Method

Magazine Choice

In order to find Nike advertisements aimed at women, we reviewed a variety of women’s consumer magazines. Glamour magazine was finally selected as representative of Nike advertisements aimed at women in 1999 based on (1) a personal communication from a representative of Wieden & Kennedy, one of Nike’s two advertising agencies, that listed a series of publications in which Nike advertises its products; (2) competitive circulation statistics of this magazine compared to other magazines similar in content (Katz & Katz, 1997); and (3) statistical extrapolations of women in the nation who read this magazine compared to other magazines aimed at women, based on findings of the Simmons Market Research Bureau (1994). First, communication from the aforementioned marketing agency listed Glamour amongst a variety of other magazines aimed at women in the 18-34 market. Second, Glamour appears to have subscription rates that are comparable, if not better, than many of these magazines (Katz & Katz, 1997). We reasoned that Glamour magazine must contain content that attracts a substantive proportion of readers. Third, to partially verify this rationale, a survey compiled by the Simmons Market Research Bureau (1994) was consulted. This source provides data from a survey on media consumption based on a national sample of 22,051 adults, which the Simmons Market Research Bureau has determined as projective to the contiguous population in the United States ages 18 and over. Results here indicate that more women in the 18-34 age range read Glamour compared to similar magazines such as Vogue or Seventeen. Because of its general competitiveness in terms of circulation, Glamour was determined to be the vehicle from which Nike advertisements would be assessed for this year.

More should be said about Glamour in order to provide a greater understanding of the impact of this magazine on its American audience. Established in 1939 and published monthly by Conde Nast Publications, Glamour sold a total of 2,200,304 magazines, accountable by individual subscriptions numbering 1,060,886 and single sales at 1,139,418 (Katz & Katz, 1997). Simmons Market Research Bureau (1994) provided more data, in that of the 18-34 age range of Glamour readers, 33.8% were aged 18-24 and 32.5% were aged 25-34. An examination of readership broken down by ethnicity indicated that 85.4% of its readers were Caucasian, followed by AfricanAmerican at 12.2%, then by Latino-American readers at 11.5%, with Other category representing the remainder proportion. Finally, distinctions in readership based on educational attainment was as follows: graduated from high school only: 39.7%; attended some college: 26.6%; graduated from college: 20.4%; and attended some high school: 12.4%. It could be hence said, based on this data, that the average reader had a high school education, was Caucasian, and somewhere within the 18-34 age range. Katz and Katz (1997, p. 893) offer further information about the quality of person who reads Glamour.

Glamour is edited for the contemporary American woman. It informs her of the trends, recommends how she can adapt them to her needs and motivates her to take action. Over half of Glamour’s editorial content focuses on fashion, beauty, and health as well as coverage of personal relationships, career, travel, food and entertainment.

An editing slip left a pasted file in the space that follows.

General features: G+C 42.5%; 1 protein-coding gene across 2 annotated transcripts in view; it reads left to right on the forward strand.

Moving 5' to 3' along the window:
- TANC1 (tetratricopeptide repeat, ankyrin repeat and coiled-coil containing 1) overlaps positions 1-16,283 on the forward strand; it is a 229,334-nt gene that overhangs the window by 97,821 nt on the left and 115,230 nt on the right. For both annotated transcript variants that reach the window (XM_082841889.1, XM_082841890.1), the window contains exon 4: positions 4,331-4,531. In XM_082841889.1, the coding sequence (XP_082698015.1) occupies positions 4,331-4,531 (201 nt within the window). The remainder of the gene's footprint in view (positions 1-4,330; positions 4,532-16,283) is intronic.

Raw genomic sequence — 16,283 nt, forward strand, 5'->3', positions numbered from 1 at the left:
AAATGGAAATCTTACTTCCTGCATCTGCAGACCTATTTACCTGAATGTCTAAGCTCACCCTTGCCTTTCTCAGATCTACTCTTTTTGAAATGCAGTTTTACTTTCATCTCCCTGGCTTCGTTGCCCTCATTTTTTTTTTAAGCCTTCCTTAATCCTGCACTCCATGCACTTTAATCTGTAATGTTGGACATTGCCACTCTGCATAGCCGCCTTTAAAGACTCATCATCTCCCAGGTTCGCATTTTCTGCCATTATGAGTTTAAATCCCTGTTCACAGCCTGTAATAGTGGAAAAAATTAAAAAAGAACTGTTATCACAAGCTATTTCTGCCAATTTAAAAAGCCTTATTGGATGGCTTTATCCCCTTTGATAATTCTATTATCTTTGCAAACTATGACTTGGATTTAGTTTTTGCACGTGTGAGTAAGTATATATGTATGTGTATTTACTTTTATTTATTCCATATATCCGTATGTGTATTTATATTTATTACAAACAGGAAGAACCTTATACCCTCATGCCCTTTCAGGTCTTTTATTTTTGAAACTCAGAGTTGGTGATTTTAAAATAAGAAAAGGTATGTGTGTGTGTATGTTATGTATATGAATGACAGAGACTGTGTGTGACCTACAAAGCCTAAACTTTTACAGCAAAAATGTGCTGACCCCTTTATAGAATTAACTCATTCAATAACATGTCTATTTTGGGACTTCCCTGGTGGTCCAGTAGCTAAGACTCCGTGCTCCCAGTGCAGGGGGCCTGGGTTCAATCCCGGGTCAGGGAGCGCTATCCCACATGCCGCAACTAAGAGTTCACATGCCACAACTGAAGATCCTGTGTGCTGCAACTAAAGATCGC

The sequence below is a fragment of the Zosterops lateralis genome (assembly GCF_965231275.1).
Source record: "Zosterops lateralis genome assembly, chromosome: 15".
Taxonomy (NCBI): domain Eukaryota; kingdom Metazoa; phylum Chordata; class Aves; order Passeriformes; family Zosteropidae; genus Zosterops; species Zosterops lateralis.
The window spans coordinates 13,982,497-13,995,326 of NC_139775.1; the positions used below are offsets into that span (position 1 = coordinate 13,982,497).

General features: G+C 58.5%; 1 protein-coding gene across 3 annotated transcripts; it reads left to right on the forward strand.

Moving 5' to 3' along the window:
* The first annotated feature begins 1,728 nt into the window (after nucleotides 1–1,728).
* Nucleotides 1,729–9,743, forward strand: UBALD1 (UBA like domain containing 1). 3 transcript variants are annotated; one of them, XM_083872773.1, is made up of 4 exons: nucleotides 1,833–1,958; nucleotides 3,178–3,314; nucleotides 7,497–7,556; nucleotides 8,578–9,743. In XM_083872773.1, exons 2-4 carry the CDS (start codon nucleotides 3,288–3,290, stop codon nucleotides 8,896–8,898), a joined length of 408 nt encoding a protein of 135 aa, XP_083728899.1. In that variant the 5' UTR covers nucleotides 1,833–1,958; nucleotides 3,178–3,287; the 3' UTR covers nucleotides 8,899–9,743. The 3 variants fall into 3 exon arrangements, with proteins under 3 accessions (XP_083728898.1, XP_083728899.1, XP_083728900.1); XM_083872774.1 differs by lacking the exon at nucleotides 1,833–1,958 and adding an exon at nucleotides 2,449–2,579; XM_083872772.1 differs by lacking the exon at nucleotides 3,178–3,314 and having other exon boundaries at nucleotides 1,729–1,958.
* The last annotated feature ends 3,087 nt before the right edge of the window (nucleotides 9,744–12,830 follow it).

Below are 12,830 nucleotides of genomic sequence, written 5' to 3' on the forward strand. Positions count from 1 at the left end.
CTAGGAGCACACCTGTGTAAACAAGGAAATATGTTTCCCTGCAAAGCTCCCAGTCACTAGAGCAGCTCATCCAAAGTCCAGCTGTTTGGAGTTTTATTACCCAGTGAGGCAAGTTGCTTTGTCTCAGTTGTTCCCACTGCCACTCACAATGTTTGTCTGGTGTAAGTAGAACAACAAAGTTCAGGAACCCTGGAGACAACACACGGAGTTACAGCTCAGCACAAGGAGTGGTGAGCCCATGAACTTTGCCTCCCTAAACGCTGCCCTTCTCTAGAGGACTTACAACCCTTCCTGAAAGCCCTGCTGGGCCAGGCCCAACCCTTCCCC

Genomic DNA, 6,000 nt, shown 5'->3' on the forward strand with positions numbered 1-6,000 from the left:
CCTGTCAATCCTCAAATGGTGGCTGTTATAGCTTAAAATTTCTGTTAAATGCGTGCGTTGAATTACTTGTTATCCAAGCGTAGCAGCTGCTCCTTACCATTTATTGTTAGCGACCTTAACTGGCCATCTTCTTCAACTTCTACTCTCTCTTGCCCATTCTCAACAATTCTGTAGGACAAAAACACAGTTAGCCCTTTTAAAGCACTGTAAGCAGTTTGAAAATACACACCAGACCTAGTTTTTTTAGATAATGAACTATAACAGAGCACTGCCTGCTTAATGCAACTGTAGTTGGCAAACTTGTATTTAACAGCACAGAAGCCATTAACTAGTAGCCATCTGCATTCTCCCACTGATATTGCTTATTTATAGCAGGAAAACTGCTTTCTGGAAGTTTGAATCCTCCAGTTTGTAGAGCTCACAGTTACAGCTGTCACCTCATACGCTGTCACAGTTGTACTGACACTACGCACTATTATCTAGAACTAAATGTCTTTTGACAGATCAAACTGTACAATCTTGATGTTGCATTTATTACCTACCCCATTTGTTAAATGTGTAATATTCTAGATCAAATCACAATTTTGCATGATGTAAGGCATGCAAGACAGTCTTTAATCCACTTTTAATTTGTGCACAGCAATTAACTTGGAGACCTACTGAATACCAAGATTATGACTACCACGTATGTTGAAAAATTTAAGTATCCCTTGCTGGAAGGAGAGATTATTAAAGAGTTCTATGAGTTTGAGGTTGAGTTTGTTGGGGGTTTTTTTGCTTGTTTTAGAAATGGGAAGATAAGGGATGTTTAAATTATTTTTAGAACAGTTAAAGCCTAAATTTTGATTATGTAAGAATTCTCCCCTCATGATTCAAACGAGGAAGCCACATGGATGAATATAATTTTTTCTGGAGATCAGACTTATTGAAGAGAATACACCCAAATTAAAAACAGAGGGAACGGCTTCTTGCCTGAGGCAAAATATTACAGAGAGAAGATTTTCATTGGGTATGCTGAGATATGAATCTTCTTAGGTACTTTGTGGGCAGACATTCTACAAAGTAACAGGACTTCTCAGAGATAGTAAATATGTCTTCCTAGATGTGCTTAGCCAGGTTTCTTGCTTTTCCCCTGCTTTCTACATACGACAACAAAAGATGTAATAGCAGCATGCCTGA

Data Collection

Data in the form of Nike advertisements was collected from Glamour magazine for the year 1999, and this year was chosen solely because of convenience. Every issue of Glamour for 1999 was reviewed for Nike advertisements. Issues were checked with the publication schedule of Conde Nast Publications as reported by Katz and Katz (1997) to ascertain that all issues were accounted for. The authors browsed page by page in each issue until an advertisement was located or the issue was exhausted. Issues that did not hold a Nike advertisement were checked by the other author to be sure that an advertisement was not missed by accident, or because pages were missing. Issues with missing pages were cross-checked by one author by checking another repository source for parallel issues and browsing those issues for content. Certain criteria, per Boston, Chambers, Canetto, and Slinkard (2000), was determined a priori, in that (1) advertisements were at least one-half page in size; (2) advertisements with more than one person had a clearly identifiable number of people; and (3) advertisements had recognizable human figures and features were clear enough to code. However, this third Boston et al. criterion was dropped when it was realized that there was a large proportion of Nike advertisements without human figures, and the inclusion of this criterion may not be representative of Nike content. One final criterion was added, however, during selection of artifacts: the Nike advertisement must be solely representative of Nike, and not of a joint venture with another company. For example, it was noticed that some Nike advertisements were found in Lady Footlocker content. Hence, these advertisements were dropped from the sample. The net result was a total of five advertisements, each of which ranged between two and four pages.